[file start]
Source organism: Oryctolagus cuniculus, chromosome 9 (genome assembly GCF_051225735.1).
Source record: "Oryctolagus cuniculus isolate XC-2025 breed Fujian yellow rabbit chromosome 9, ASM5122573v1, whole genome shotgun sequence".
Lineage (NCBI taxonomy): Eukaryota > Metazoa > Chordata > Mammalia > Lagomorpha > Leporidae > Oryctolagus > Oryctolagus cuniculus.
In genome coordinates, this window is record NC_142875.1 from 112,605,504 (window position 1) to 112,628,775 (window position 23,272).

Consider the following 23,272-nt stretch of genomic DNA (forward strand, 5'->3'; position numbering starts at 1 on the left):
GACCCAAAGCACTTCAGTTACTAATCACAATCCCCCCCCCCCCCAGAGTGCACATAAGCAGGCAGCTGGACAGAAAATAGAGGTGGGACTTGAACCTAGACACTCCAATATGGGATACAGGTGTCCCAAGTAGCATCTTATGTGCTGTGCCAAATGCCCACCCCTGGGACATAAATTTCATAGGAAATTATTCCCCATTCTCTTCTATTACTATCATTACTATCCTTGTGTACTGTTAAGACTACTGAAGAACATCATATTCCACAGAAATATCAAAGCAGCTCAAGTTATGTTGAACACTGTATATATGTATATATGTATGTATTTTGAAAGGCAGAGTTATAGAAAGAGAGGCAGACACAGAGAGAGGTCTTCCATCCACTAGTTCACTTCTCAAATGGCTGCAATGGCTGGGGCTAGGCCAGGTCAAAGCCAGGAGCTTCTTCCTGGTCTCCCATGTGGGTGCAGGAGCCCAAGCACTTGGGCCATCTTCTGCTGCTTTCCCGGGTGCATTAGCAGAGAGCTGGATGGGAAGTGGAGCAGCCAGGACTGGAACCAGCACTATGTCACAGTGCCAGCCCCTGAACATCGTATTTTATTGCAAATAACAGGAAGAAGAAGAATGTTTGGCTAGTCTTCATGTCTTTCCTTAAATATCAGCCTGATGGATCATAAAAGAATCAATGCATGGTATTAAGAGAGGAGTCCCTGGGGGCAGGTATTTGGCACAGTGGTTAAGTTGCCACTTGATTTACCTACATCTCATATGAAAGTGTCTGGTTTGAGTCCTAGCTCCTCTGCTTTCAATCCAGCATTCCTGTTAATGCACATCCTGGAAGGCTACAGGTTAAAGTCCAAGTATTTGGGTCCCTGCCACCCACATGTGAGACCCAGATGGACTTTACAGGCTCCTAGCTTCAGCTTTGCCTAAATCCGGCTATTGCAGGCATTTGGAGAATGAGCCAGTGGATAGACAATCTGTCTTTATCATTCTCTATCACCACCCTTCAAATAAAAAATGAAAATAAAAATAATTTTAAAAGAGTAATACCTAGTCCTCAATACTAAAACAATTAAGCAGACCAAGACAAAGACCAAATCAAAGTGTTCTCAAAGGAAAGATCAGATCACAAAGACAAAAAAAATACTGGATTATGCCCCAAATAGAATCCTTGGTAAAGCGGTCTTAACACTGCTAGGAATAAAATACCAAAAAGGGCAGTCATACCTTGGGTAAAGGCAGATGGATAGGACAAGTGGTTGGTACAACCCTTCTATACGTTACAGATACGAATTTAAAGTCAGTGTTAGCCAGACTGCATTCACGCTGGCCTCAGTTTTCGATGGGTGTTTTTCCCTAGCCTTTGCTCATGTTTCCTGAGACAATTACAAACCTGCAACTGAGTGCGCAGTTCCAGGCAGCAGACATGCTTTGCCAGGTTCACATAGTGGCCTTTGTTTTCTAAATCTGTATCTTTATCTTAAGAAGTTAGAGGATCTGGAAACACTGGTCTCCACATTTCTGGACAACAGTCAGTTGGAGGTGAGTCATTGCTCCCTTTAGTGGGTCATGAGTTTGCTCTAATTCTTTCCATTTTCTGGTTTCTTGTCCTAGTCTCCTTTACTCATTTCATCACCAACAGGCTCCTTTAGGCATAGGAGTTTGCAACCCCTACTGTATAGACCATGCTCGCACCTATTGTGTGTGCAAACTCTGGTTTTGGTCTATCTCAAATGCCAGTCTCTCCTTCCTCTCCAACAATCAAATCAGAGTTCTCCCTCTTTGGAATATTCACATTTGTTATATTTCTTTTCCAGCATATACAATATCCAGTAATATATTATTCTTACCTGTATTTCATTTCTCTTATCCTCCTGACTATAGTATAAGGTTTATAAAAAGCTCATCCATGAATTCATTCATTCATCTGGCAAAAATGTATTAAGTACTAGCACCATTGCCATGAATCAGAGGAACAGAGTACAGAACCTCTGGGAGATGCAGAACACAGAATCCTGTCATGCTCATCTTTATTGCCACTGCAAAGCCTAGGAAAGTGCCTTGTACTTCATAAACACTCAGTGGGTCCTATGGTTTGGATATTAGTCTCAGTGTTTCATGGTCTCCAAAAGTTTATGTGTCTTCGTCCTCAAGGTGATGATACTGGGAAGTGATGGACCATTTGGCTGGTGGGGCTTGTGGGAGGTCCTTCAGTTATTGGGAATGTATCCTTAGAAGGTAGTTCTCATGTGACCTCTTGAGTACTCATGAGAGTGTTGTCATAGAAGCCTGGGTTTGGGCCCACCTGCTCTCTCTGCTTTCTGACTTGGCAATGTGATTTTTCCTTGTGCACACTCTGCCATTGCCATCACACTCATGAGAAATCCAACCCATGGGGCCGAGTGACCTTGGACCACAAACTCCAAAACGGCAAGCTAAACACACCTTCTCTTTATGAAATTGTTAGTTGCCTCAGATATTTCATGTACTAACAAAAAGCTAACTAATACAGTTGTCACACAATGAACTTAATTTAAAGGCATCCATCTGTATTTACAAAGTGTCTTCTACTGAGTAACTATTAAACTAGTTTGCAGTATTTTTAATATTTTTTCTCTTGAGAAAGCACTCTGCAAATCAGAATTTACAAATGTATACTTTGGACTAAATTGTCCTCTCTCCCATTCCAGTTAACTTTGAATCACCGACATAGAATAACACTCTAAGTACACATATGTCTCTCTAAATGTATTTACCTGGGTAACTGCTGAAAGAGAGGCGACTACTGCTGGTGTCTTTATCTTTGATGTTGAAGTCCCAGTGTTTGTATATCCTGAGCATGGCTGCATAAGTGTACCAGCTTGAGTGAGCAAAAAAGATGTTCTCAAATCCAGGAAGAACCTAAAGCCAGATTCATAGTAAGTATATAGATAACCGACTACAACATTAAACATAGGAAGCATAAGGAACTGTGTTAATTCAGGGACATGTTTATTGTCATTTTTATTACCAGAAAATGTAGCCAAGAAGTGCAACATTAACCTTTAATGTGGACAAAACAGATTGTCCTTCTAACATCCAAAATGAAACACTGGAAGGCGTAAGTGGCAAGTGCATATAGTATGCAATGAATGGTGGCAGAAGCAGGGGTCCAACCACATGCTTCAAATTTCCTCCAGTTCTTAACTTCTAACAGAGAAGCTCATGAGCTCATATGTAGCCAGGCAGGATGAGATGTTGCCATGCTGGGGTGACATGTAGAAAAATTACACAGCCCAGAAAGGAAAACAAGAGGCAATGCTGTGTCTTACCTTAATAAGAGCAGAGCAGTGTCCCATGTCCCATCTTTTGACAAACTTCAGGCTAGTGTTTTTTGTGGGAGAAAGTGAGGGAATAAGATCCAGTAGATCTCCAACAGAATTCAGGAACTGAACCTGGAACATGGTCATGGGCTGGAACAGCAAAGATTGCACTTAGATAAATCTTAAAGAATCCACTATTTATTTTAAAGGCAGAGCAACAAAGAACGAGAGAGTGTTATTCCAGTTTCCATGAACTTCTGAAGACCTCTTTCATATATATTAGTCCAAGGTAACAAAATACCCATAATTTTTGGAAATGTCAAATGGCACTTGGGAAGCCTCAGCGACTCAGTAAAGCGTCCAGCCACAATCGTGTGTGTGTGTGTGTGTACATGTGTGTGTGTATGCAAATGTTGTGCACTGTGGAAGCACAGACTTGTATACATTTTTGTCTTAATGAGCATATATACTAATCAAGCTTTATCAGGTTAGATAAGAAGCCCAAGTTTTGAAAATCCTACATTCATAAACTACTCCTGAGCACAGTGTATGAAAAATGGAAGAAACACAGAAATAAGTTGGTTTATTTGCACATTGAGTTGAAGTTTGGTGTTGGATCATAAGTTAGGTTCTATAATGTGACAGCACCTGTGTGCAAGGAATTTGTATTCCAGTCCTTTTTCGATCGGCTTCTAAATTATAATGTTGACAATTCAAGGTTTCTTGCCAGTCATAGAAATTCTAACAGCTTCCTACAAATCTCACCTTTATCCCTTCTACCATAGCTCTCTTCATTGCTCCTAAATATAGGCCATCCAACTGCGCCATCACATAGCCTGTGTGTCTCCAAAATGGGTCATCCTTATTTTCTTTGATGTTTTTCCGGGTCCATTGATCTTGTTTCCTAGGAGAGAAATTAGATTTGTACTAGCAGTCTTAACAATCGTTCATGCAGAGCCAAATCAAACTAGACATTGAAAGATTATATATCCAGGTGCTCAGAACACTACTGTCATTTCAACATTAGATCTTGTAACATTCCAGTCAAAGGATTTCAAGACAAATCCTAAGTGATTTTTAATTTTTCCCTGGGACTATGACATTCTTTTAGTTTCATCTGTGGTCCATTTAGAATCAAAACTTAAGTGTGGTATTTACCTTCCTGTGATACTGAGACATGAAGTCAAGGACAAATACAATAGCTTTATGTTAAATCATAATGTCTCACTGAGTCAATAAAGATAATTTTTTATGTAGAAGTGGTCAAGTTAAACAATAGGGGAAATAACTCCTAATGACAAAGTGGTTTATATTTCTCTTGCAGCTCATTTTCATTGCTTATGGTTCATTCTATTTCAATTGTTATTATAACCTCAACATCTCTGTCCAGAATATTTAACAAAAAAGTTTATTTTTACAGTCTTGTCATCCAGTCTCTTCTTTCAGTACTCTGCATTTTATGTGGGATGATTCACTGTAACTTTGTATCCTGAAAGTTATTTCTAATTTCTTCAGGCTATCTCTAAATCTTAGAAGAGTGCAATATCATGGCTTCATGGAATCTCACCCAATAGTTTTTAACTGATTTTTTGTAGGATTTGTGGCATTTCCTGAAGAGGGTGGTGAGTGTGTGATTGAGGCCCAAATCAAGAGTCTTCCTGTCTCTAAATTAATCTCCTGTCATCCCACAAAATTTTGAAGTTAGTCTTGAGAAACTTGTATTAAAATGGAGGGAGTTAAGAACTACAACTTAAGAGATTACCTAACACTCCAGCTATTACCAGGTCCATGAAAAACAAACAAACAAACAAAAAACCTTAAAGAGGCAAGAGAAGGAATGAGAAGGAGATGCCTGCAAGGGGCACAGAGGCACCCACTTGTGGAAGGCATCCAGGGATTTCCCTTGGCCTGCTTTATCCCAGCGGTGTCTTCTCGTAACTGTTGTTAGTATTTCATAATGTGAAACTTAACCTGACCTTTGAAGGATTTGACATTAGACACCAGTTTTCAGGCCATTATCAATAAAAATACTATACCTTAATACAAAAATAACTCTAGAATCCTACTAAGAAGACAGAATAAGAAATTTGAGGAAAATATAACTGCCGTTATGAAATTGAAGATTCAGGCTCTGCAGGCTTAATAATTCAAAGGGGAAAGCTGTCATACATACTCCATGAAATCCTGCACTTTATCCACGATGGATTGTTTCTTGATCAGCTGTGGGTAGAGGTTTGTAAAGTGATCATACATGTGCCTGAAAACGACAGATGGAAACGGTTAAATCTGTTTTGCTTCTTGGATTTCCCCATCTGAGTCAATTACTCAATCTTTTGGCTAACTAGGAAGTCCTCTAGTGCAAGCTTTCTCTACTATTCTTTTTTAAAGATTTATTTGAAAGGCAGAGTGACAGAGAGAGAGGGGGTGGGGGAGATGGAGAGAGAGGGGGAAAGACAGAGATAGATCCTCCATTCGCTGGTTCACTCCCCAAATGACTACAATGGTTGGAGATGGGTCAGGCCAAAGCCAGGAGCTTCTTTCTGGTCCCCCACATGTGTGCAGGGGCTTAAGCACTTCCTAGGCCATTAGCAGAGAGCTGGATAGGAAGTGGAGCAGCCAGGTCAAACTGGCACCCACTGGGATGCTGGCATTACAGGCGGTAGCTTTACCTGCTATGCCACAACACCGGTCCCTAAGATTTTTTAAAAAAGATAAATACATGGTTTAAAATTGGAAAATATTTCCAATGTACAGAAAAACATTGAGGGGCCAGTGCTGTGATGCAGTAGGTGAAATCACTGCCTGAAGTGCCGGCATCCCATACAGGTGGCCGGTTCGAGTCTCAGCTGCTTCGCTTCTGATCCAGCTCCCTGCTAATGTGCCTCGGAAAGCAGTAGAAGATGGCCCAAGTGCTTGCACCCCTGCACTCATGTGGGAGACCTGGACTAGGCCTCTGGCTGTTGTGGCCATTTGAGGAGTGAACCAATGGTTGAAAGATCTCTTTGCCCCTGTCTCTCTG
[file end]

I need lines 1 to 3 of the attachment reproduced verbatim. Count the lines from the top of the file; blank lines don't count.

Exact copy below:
Source organism: Oryctolagus cuniculus, chromosome 9 (genome assembly GCF_051225735.1).
Source record: "Oryctolagus cuniculus isolate XC-2025 breed Fujian yellow rabbit chromosome 9, ASM5122573v1, whole genome shotgun sequence".
Lineage (NCBI taxonomy): Eukaryota > Metazoa > Chordata > Mammalia > Lagomorpha > Leporidae > Oryctolagus > Oryctolagus cuniculus.